And that can make all the difference. As Richard Dawkins says in The Blind Watchmaker (p. 6): "An atheist before Darwin could have said, following Hume: "I have no explanation for complex biological design. All I know is that God isn't a good explanation, so we must wait and hope that somebody comes up with a better one." I can't help feeling that such a position, though logically sound, would have left one feeling pretty unsatisfied, and that although atheism might have been logically tenable before Darwin, Darwin made it possible to be an intellectually fulfilled atheist."
The more I study Darwin's theory and the development of it by modern science, the more I find it to be a work of immense beauty and power. I totally agree with Dawkins. Although I had not consciously thought of it that way before, I too feel that thanks to Darwin, I can also be an intellectually fulfilled atheist and I have to acknowledge: "Charlie, you're the man."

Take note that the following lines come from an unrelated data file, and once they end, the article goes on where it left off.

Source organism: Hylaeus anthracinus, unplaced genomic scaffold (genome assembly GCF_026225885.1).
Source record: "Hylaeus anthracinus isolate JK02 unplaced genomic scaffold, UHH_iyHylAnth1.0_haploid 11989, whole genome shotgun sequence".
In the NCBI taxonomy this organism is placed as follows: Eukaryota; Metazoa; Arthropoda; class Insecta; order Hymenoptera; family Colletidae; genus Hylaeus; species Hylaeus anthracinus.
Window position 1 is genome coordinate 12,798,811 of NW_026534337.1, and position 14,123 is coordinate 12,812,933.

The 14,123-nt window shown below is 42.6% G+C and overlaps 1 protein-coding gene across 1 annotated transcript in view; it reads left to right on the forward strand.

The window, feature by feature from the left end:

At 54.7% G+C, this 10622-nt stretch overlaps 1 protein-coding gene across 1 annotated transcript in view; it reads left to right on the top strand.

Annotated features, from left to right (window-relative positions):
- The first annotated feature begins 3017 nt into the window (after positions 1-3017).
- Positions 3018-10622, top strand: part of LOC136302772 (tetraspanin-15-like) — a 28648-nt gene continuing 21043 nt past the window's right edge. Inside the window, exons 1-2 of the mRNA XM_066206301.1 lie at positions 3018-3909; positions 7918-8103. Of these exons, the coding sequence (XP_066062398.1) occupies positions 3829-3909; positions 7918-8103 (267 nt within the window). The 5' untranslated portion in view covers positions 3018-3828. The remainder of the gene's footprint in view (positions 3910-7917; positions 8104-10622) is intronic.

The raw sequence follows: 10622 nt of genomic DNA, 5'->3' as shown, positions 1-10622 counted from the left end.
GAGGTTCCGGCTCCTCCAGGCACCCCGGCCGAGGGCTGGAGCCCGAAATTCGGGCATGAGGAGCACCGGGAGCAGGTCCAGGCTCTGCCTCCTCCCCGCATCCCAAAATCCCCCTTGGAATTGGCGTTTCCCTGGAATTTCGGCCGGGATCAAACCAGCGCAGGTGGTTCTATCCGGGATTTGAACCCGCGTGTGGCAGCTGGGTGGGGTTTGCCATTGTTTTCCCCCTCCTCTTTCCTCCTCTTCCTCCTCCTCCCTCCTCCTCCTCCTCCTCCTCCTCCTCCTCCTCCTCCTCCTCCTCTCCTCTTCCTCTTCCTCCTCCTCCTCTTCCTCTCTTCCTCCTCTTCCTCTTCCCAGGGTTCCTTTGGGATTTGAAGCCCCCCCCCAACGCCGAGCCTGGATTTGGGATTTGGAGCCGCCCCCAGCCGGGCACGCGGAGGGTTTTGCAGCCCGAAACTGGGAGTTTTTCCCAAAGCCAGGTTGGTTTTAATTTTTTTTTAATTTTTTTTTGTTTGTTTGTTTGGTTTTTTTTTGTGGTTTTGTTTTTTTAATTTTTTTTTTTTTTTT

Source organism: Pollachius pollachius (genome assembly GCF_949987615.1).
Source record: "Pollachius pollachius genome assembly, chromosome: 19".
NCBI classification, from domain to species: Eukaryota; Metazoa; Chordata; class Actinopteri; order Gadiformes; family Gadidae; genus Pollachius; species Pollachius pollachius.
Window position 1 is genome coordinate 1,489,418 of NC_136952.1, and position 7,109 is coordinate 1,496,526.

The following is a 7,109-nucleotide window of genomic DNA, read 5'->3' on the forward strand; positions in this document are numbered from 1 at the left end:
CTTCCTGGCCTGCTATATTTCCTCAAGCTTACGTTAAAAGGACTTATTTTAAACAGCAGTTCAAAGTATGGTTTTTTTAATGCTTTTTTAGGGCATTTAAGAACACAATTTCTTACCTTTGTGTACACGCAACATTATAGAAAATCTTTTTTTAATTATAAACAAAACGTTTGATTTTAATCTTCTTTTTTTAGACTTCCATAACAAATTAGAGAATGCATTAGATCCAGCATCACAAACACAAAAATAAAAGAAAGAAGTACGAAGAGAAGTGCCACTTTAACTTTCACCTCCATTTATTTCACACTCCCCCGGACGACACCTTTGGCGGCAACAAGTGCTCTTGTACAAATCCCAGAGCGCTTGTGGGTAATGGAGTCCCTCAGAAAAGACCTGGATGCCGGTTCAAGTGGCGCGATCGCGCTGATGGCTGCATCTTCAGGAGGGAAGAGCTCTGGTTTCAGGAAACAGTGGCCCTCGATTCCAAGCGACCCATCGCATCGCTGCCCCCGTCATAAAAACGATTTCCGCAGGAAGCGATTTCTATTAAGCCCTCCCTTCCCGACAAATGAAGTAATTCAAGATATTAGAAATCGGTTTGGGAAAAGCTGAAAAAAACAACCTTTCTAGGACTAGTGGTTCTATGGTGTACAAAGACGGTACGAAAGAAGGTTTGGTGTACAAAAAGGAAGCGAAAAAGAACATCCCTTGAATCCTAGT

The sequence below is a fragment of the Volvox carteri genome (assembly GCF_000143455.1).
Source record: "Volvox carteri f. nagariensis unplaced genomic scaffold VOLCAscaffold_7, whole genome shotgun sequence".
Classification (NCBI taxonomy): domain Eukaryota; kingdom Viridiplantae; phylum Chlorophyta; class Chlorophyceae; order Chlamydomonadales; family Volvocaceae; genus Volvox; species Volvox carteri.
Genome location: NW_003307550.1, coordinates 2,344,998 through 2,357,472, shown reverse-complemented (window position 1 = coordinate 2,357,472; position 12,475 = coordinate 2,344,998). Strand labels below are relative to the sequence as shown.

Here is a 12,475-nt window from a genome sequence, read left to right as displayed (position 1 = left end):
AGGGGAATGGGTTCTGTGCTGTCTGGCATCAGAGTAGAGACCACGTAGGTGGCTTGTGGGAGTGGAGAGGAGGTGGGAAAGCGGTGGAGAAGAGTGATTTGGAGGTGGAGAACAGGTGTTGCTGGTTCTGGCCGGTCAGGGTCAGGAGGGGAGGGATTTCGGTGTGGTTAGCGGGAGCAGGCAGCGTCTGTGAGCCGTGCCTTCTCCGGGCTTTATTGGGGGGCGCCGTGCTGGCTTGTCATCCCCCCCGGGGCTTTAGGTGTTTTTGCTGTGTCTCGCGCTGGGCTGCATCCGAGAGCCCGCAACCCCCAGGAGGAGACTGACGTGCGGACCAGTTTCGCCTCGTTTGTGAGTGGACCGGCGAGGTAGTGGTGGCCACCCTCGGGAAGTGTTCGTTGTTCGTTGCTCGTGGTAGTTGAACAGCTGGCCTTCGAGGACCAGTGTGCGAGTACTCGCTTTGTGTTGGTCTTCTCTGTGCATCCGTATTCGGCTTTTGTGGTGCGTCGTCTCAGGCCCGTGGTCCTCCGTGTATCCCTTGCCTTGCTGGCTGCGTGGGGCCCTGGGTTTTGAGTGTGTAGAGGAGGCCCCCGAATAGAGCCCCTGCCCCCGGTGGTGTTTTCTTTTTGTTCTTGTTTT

POST SCRIPT: Nibbling away at the first amendment?
We have reached a stage where wearing a T-shirt bearing the number of US soldiers killed in Iraq is grounds for arrest. Cindy Sheehan describes her arrest at the State of the Union.
Meanwhile, Beverly Young, the wife of Florida Republican congressman Bill Young said she "was kicked out of her gallery seat six rows away from Laura Bush for wearing a shirt reading ``Support the Troops -- Defending Our Freedom.'' In this case, the police said, she didn't get ejected -- she was just asked to leave, and she did."
Glenn Greenwald explains the law governing behavior inside the capitol and argues that what the women were doing was perfectly legal. That view gains support when today the Capitol police said they had made a mistake and apologized to the two women.
What is it about T-shirts with even mildly political messages that make the security forces start hyperventilating?